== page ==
- Other Oral Contraceptive Pills: Some oral contraceptive pills may be prescribed in two high does (12 hours apart) by a health care provider. This type of EC must be taken within 72 hours of unprotected intercourse.
When should a woman use emergency contraception?
Your partner should use EC if:
- You had unprotected sex, which means that you didn’t use a condom and your partner wasn’t using a hormonal method of birth control or an IUD.
- Your partner forgot to take her birth control pills, patch or vaginal ring (and you’ve been having sex).
- Your condom broke or slipped off while you were having sex.
How does emergency contraception work?
The medication in EC pills works by giving a strong short burst of hormones that change a woman’s menstrual cycle and prevent ovulation. Ovulation is the time in a woman’s menstrual cycle that she is most likely to become pregnant. It’s important to remember that EC doesn’t continue to protect against pregnancy during the rest of the menstrual cycle. The copper IUD works by preventing fertilization and if left in the woman’s uterus, it will continue to protect against pregnancy for 10 years or until removed by a health care provider.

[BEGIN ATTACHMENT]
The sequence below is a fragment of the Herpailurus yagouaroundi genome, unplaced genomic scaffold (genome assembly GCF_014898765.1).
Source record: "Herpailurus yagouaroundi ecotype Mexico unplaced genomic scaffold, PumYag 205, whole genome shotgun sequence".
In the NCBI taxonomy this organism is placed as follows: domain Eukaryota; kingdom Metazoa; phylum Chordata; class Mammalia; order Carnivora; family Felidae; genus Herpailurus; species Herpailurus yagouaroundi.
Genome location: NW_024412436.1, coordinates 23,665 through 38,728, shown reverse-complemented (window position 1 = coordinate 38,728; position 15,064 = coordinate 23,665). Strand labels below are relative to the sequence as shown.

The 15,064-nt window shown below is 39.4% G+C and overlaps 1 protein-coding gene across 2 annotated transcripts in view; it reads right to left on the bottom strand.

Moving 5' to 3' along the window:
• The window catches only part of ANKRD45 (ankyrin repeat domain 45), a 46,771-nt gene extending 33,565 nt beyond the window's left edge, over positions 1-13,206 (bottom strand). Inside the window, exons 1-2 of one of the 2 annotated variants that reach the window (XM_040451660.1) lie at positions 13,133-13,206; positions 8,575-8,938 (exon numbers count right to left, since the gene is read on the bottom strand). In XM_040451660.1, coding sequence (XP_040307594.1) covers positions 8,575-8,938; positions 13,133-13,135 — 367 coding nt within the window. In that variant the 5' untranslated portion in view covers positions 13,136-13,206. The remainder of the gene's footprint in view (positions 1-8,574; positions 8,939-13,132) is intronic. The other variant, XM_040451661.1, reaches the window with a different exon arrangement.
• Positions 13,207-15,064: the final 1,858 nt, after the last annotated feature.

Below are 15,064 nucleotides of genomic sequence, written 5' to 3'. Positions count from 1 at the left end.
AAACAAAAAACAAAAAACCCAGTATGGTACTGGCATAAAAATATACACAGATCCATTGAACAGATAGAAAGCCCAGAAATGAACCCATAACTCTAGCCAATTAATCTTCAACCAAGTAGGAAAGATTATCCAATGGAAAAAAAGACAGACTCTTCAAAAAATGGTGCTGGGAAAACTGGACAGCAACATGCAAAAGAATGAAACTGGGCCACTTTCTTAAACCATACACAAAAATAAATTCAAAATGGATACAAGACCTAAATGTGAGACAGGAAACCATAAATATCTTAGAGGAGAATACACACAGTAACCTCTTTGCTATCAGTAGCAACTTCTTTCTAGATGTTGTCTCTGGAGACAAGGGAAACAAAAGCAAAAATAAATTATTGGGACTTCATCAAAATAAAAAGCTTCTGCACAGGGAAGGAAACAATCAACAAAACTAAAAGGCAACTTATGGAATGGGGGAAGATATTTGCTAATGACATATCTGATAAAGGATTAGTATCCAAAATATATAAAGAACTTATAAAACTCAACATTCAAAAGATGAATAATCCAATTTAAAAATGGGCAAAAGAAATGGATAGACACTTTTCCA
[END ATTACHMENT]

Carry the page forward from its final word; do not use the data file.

Does EC cause an abortion?
No. EC will NOT cause an abortion because it doesn’t work if a woman is already pregnant.
How well does EC work?
It’s important to remember that emergency contraception doesn’t always work. It doesn’t guarantee that pregnancy will be prevented. Oral hormones used for emergency contraception lowers the risk of pregnancy by 89%. The risk of pregnancy depends on when in your partner’s menstrual cycle you had sex and what kind of birth control she uses. Your partner is more likely to get pregnant around the time when the ovary releases an egg (ovulation).